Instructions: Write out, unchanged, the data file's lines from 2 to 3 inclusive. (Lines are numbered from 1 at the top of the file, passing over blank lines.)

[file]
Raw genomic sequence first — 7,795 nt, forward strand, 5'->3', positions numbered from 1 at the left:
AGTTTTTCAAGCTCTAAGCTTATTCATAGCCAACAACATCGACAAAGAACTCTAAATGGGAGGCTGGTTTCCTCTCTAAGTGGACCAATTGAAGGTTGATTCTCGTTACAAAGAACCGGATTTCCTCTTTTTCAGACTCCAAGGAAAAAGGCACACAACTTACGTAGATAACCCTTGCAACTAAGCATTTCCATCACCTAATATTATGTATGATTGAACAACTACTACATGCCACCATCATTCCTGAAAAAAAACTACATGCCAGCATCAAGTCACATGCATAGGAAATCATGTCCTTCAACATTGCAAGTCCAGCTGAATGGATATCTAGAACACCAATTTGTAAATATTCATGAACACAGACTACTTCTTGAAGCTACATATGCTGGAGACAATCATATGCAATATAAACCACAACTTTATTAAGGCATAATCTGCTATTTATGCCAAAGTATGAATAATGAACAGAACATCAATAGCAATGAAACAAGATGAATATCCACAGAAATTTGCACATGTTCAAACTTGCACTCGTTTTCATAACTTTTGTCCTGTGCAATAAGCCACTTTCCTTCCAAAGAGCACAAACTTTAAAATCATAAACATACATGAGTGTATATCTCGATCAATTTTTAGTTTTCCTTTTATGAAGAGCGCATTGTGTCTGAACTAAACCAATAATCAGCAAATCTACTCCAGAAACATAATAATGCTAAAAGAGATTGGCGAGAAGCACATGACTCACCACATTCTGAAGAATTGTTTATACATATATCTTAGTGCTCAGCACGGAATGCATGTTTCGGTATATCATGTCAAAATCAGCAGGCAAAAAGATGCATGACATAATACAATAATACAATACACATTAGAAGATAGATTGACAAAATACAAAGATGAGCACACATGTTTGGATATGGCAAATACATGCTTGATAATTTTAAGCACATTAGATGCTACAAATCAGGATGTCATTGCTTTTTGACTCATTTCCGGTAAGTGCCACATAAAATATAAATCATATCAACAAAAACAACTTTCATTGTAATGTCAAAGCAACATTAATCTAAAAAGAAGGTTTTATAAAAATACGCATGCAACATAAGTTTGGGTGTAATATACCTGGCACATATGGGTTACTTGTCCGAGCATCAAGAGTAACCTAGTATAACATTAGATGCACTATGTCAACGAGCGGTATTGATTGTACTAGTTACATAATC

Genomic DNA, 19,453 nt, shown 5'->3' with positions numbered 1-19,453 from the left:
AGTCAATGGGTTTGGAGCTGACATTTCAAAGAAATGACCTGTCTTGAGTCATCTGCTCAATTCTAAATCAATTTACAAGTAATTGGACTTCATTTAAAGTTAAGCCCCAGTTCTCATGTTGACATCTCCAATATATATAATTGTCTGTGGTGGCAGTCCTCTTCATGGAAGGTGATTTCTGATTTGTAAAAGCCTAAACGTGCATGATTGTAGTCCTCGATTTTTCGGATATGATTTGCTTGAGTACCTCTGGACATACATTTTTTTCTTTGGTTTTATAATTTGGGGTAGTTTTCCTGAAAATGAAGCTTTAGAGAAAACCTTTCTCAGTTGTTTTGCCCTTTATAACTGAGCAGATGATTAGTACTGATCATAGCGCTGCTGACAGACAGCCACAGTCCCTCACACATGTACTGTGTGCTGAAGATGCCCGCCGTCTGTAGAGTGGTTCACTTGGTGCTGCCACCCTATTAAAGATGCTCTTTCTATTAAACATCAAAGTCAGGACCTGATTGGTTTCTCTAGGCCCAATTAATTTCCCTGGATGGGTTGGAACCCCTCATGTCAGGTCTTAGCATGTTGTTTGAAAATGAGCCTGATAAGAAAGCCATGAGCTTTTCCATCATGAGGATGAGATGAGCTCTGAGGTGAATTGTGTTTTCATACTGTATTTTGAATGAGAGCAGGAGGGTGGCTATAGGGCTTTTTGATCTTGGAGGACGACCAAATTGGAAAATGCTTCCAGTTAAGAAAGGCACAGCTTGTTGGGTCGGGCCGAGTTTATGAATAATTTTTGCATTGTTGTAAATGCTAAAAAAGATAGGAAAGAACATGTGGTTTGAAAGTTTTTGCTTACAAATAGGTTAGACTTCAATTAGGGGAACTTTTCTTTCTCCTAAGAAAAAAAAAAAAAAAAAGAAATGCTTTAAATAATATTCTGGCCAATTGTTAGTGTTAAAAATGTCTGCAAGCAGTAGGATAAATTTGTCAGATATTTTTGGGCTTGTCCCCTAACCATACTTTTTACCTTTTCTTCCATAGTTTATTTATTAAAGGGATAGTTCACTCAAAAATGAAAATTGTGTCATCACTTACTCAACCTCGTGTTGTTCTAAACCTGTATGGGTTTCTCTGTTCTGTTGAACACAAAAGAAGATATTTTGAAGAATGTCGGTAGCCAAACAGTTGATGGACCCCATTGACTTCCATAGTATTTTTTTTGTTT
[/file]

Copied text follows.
AGTTTTTCAAGCTCTAAGCTTATTCATAGCCAACAACATCGACAAAGAACTCTAAATGGGAGGCTGGTTTCCTCTCTAAGTGGACCAATTGAAGGTTGATTCTCGTTACAAAGAACCGGATTTCCTCTTTTTCAGACTCCAAGGAAAAAGGCACACAACTTACGTAGATAACCCTTGCAACTAAGCATTTCCATCACCTAATATTATGTATGATTGAACAACTACTACATGCCACCATCATTCCTGAAAAAAAACTACATGCCAGCATCAAGTCACATGCATAGGAAATCATGTCCTTCAACATTGCAAGTCCAGCTGAATGGATATCTAGAACACCAATTTGTAAATATTCATGAACACAGACTACTTCTTGAAGCTACATATGCTGGAGACAATCATATGCAATATAAACCACAACTTTATTAAGGCATAATCTGCTATTTATGCCAAAGTATGAATAATGAACAGAACATCAATAGCAATGAAACAAGATGAATATCCACAGAAATTTGCACATGTTCAAACTTGCACTCGTTTTCATAACTTTTGTCCTGTGCAATAAGCCACTTTCCTTCCAAAGAGCACAAACTTTAAAATCATAAACATACATGAGTGTATATCTCGATCAATTTTTAGTTTTCCTTTTATGAAGAGCGCATTGTGTCTGAACTAAACCAATAATCAGCAAATCTACTCCAGAAACATAATAATGCTAAAAGAGATTGGCGAGAAGCACATGACTCACCACATTCTGAAGAATTGTTTATACATATATCTTAGTGCTCAGCACGGAATGCATGTTTCGGTATATCATGTCAAAATCAGCAGGCAAAAAGATGCATGACATAATACAATAATACAATACACATTAGAAGATAGATTGACAAAATACAAAGATGAGCACACATGTTTGGATATGGCAAATACATGCTTGATAATTTTAAGCACATTAGATGCTACAAATCAGGATGTCATTGCTTTTTGACTCATTTCCGGTAAGTGCCACATAAAATATAAATCATATCAACAAAAACAACTTTCATTGTAATGTCAAAGCAACATTAATCTAAAAAGAAGGTTTTATAAAAATACGCATGCAACATAAGTTTGGGTGTAATATACCTGGCACATATGGGTTACTTGTCCGAGCATCAAGAGTAACCTAGTATAACATTAGATGCACTATGTCAACGAGCGGTATTGATTGTACTAGTTACATAATC

Genomic DNA, 19,453 nt, shown 5'->3' with positions numbered 1-19,453 from the left: